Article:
Prosopagnosia: The Inability to Recognize Faces

Most people recognize familiar faces rapidly, accurately and effortlessly. However, this is not true for individuals with prosopagnosia, who show a deficit in recognizing familiar people by their faces.

Prosopagnosia is defined as an acquired deficit in face recognition caused by brain damage. It usually results from damage to the FFA areas in the temporal lobe, typically as the result of a stroke or other event that prevents oxygen from reaching these areas of the brain.

The word prosopagnosia, from the Greek prosopon (face) and a-gnois (without knowledge), was coined for the first time by the German neurologist Bodamer (1947) who described three cases, including a 24 year old man who lost his ability to recognize faces after suffering a bullet wound to his head.

In contrast, he was able to identify familiar people through other sensory modalities such as hearing and touch, or even through extra-facial visual cues such as gait and physical mannerisms. This case reflects an acquired condition, that is, a condition that was not present from birth but that followed some traumatic events, thus it is known as acquired prosopagnosia.

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Acquired Prosopagnosia: History of the Condition

Michael is a 62 years old man who suffered a stroke while he was fishing at a lake in a small village not too far from Sydney. Peter, his son, who luckily was with him in that moment, promptly transferred his father to the closest hospital.

A few hours later the doctor gave the bad news to the family: Michael had had stroke in the right hemisphere of his brain. Two months later Michael underwent a neuropsychological examination to evaluate his cognitive functions. His language, memory, attention and the capacity to recognize objects were largely intact, however, Michael was no longer able to memorize new faces nor to recognize familiar faces.

He could only recognize his wife and his son by using extra-facial tools, such as the hair-style or a particular outfit. It has been also reported that on some occasions Michael could not recognize himself in the mirror or even in pictures taken a few months before the injury. By using his own words:

Michael suffers from acquired prosopagnosia. Public awareness of this particular condition rose in the 80s by the beautiful descriptions provided by Dr Oliver Sacks, who described in his book the case of a “man who mistook his wife for a hat”, due to a severe impairment in visual recognition.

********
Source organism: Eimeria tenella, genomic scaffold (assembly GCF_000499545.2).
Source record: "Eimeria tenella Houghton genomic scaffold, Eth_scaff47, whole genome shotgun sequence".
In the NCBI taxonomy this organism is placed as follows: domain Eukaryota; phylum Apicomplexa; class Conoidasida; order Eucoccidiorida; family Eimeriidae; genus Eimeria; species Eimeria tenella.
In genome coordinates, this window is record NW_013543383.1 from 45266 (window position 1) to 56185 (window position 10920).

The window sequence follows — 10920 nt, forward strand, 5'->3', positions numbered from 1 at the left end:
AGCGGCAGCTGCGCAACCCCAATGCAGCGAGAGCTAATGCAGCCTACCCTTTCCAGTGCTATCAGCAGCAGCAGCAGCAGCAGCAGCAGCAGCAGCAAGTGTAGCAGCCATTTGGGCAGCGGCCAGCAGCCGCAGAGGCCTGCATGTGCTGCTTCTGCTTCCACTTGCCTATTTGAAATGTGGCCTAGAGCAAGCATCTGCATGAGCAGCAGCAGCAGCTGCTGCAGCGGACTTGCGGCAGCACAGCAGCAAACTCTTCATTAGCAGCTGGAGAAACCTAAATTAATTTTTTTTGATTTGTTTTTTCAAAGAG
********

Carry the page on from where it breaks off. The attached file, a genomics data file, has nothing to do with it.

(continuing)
The first observation that face recognition can be impaired in brain injured individuals can be traced back to the ancient Greeks (Thucidydes II, 49-50), with reports of soldiers injured in the Peloponnesian War who exhibited “strange behaviors” including severe memory problems and an inability to recognize friends (Schmalzl, 2007).

Jumping back to the nineteenth century, similar difficulties were reported in patients who suffered neurological diseases. The first scientific observation of a patient’s inability to recognize familiar faces comes from Wigan who, in 1844, described a man with a complete impairment in remembering faces.

Other descriptions came from Quaglino (1867), Jackson (1872), Charcot and Bernard (1883), and Wilbrand (1892) who described patients with serious impairments in perceiving, remembering and recognize faces; even very familiar faces and sometimes their own face in the mirror.

Prosopagnosia describes a condition of face blindness. Patients can recognize other objects, but they can no longer recognize faces. Most people can recognize a face regardless of context.

One can recognize his or her father’s face, regardless of where one sees it. If the father’s face is in the newspaper, on the “fan-cam” at a sporting event, or in a family album, it can be recognized. A patient with prosopagnosia cannot do this. However, characteristics that are not facial in nature can help the patient recognize a familiar face. For example, if the patient’s spouse always wears a trademark hat, recognition can occur by noting the hat.

The face recognition system is mediated by different anatomical sources spanning from posterior to most anterior brain regions.

According to the Haxby model, the first area involved in the face processing is the OFAA that, in turn, will send information to FFA and other areas. From this view it follows that a selective lesion involving the OFA will cause abnormal functioning of all other face areas.

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